BellSouth Corp., the third largest local phone company, on Friday announced signing 100 commercial agreements that govern the terms under which rivals can access its voice network.
The commercial agreements replace government-mandated arrangements that expired today under FCC regulations.
Atlanta-based BellSouth said the agreements covered approximately 530,000 access lines in its nine-state territory.
The FCC voted in December to phase out a leasing platform that allowed competitive telecom providers to offer local phone service to millions of consumers and small businesses by leasing the regional Bell networks at low, government-mandated rates. BellSouth, Qwest Communications International Inc., SBC Communications Inc. and Verizon Communications Inc. control the networks.
“The end of government-managed pricing and the signing of commercial agreements with CLECs brings much needed stability to the competitive telecommunications industry,” Rex Adams, BellSouth president of interconnection services, said in a statement.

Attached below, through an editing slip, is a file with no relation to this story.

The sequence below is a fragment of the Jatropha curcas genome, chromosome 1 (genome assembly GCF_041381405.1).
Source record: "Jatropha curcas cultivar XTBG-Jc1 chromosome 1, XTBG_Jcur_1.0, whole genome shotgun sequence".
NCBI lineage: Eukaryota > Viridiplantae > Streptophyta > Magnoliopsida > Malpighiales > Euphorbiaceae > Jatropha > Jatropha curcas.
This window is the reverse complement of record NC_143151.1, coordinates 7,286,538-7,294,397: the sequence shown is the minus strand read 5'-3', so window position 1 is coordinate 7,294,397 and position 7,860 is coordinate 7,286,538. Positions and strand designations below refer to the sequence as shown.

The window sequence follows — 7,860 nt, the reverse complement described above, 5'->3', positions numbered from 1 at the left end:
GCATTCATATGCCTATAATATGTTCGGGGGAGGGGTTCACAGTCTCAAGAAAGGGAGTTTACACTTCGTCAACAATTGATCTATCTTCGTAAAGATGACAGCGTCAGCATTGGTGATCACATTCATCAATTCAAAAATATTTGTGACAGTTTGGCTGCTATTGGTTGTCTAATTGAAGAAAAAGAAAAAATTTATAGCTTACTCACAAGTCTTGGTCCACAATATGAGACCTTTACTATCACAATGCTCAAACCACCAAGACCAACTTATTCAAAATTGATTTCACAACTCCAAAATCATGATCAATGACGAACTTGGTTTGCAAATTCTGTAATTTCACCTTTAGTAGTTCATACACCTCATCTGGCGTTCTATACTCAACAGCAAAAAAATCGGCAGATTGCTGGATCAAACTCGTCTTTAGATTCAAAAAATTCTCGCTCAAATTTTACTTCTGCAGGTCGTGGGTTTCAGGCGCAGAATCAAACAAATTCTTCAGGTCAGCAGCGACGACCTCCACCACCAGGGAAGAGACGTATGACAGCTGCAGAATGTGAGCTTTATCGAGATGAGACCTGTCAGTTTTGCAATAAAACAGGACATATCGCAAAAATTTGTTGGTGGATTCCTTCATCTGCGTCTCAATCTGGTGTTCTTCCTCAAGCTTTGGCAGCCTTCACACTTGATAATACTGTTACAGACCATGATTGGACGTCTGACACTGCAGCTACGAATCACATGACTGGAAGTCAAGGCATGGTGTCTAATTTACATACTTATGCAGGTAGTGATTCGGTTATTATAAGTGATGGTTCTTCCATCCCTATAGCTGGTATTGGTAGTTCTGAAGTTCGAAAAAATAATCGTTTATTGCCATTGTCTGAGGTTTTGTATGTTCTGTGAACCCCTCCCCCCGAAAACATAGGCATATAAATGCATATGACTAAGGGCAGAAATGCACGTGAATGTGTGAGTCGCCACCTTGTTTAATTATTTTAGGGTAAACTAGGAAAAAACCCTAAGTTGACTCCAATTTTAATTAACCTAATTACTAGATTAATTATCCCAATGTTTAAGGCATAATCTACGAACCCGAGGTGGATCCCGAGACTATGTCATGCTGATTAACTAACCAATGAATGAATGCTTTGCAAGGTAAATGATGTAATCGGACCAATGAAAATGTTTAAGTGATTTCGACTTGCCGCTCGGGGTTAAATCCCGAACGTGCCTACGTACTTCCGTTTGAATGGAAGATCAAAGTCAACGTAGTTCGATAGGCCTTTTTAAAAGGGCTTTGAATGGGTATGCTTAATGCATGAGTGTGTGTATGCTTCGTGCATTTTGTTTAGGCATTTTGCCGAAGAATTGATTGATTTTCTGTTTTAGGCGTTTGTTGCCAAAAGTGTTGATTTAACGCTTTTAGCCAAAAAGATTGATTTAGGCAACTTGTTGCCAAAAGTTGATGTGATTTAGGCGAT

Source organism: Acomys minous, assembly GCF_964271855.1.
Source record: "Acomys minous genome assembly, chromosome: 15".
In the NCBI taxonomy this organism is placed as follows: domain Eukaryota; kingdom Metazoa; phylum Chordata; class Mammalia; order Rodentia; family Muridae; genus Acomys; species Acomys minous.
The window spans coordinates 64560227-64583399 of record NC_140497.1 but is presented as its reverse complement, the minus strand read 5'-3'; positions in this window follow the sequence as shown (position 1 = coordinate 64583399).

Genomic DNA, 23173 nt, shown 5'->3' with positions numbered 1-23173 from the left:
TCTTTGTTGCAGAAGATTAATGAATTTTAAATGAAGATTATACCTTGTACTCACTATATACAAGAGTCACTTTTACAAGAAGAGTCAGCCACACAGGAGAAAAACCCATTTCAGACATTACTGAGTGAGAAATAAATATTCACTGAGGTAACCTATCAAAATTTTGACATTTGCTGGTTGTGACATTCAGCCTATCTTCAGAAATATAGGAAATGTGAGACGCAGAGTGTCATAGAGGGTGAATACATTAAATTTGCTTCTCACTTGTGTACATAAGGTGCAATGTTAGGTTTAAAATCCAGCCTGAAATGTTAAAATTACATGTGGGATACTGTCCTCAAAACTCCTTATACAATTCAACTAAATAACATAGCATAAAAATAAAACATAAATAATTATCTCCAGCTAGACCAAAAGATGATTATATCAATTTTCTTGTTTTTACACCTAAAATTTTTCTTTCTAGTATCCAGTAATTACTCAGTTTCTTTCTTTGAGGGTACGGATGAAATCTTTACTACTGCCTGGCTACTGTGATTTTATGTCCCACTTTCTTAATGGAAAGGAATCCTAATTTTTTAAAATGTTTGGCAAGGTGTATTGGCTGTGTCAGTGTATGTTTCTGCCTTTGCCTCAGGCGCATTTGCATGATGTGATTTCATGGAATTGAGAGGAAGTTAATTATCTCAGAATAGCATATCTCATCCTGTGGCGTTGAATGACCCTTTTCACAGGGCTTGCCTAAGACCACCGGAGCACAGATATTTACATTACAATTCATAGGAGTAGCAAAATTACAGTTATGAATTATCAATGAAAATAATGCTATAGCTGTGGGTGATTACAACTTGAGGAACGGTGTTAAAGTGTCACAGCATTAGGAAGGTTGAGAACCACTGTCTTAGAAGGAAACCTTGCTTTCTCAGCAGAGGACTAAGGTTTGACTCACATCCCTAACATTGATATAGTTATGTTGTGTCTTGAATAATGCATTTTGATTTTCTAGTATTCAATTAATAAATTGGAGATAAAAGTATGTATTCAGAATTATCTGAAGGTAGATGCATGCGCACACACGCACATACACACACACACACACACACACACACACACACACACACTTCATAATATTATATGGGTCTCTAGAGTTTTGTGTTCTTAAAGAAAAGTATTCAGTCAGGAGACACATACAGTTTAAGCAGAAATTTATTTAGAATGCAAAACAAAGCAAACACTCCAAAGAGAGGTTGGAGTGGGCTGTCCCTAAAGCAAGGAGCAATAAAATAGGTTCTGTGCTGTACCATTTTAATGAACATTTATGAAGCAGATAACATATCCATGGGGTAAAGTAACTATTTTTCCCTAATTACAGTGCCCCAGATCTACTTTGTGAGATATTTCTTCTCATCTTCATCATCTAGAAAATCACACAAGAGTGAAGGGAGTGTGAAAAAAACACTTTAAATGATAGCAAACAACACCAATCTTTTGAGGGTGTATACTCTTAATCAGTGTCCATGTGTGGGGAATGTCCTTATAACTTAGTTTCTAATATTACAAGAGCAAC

Verizon, the No. 1 local phone provider, announced today that about 20 carriers had signed up for a commercial offer to replace the government arrangements while approximately 30 carriers had reached an interim pact with the New York-based company.
Qwest, the fourth largest local phone company, has reached commercial agreements with competitors covering approximately 95 percent of the local phone lines in its 14-state territory affected by the new regulations, according to Steve Davis, senior vice president of policy and law and deputy general counsel with Qwest.
A spokesperson for SBC, the second largest local phone provider, said the company was still compiling the number of commercial agreements it has reached with competitors.